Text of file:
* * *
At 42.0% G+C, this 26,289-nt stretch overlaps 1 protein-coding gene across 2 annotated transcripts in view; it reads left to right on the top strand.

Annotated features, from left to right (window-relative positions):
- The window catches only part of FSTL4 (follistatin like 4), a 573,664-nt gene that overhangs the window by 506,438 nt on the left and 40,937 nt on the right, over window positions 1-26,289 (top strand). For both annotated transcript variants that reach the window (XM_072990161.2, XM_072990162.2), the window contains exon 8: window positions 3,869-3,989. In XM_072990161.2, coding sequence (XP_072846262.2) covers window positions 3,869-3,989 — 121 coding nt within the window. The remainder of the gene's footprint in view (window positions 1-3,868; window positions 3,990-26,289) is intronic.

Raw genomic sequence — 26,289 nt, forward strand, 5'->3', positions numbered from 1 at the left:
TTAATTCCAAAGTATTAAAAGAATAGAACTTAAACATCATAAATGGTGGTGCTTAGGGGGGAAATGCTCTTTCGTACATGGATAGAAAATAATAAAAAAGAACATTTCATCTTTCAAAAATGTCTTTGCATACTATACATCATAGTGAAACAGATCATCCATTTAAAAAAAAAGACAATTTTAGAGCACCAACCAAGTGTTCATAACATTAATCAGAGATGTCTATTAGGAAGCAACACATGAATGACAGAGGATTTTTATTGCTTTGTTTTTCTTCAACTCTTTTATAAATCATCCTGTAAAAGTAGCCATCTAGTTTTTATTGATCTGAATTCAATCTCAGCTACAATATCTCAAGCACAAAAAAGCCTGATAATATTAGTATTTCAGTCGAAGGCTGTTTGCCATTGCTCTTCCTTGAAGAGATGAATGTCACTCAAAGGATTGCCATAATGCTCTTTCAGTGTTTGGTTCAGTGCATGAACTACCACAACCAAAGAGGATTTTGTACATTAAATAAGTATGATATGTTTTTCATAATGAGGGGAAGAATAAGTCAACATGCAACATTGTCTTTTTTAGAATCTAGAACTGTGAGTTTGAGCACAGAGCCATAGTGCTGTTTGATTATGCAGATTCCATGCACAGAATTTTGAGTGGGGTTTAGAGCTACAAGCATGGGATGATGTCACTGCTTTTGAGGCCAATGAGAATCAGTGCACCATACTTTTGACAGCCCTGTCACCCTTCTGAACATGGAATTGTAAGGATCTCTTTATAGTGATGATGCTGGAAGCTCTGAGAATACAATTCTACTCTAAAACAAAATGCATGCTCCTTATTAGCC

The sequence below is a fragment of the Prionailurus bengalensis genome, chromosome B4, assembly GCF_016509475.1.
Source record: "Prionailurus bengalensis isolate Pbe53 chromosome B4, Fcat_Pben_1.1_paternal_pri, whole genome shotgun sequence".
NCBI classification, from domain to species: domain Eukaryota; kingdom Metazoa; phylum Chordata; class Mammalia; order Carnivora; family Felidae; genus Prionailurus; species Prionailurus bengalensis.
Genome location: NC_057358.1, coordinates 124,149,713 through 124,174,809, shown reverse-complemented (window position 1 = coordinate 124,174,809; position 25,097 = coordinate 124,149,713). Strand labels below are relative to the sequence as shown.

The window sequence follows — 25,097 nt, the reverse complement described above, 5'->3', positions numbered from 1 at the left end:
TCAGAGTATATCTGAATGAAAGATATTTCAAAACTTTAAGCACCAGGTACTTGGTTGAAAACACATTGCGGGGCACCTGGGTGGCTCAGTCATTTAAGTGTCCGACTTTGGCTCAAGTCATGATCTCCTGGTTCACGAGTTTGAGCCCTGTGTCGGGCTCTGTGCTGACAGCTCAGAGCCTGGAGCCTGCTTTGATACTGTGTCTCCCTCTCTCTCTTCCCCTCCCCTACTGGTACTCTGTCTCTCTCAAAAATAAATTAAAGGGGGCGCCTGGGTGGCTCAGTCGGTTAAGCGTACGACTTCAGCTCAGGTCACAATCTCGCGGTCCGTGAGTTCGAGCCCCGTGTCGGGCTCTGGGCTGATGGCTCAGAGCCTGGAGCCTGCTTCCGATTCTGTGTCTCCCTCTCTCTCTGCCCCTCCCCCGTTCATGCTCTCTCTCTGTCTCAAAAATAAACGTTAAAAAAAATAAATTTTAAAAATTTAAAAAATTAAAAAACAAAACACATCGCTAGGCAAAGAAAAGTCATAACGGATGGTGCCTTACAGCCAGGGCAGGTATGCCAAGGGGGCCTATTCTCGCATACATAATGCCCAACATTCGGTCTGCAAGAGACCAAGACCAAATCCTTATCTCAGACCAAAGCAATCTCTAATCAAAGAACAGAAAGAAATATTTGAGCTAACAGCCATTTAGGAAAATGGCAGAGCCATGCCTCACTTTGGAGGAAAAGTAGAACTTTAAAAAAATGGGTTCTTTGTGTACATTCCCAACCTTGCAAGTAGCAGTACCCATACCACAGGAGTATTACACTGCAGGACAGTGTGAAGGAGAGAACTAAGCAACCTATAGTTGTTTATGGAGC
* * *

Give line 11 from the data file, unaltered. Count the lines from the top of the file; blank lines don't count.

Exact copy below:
TCAGAGTATATCTGAATGAAAGATATTTCAAAACTTTAAGCACCAGGTACTTGGTTGAAAACACATTGCGGGGCACCTGGGTGGCTCAGTCATTTAAGTGTCCGACTTTGGCTCAAGTCATGATCTCCTGGTTCACGAGTTTGAGCCCTGTGTCGGGCTCTGTGCTGACAGCTCAGAGCCTGGAGCCTGCTTTGATACTGTGTCTCCCTCTCTCTCTTCCCCTCCCCTACTGGTACTCTGTCTCTCTCAAAAATAAATTAAAGGGGGCGCCTGGGTGGCTCAGTCGGTTAAGCGTACGACTTCAGCTCAGGTCACAATCTCGCGGTCCGTGAGTTCGAGCCCCGTGTCGGGCTCTGGGCTGATGGCTCAGAGCCTGGAGCCTGCTTCCGATTCTGTGTCTCCCTCTCTCTCTGCCCCTCCCCCGTTCATGCTCTCTCTCTGTCTCAAAAATAAACGTTAAAAAAAATAAATTTTAAAAATTTAAAAAATTAAAAAACAAAACACATCGCTAGGCAAAGAAAAGTCATAACGGATGGTGCCTTACAGCCAGGGCAGGTATGCCAAGGGGGCCTATTCTCGCATACATAATGCCCAACATTCGGTCTGCAAGAGACCAAGACCAAATCCTTATCTCAGACCAAAGCAATCTCTAATCAAAGAACAGAAAGAAATATTTGAGCTAACAGCCATTTAGGAAAATGGCAGAGCCATGCCTCACTTTGGAGGAAAAGTAGAACTTTAAAAAAATGGGTTCTTTGTGTACATTCCCAACCTTGCAAGTAGCAGTACCCATACCACAGGAGTATTACACTGCAGGACAGTGTGAAGGAGAGAACTAAGCAACCTATAGTTGTTTATGGAGC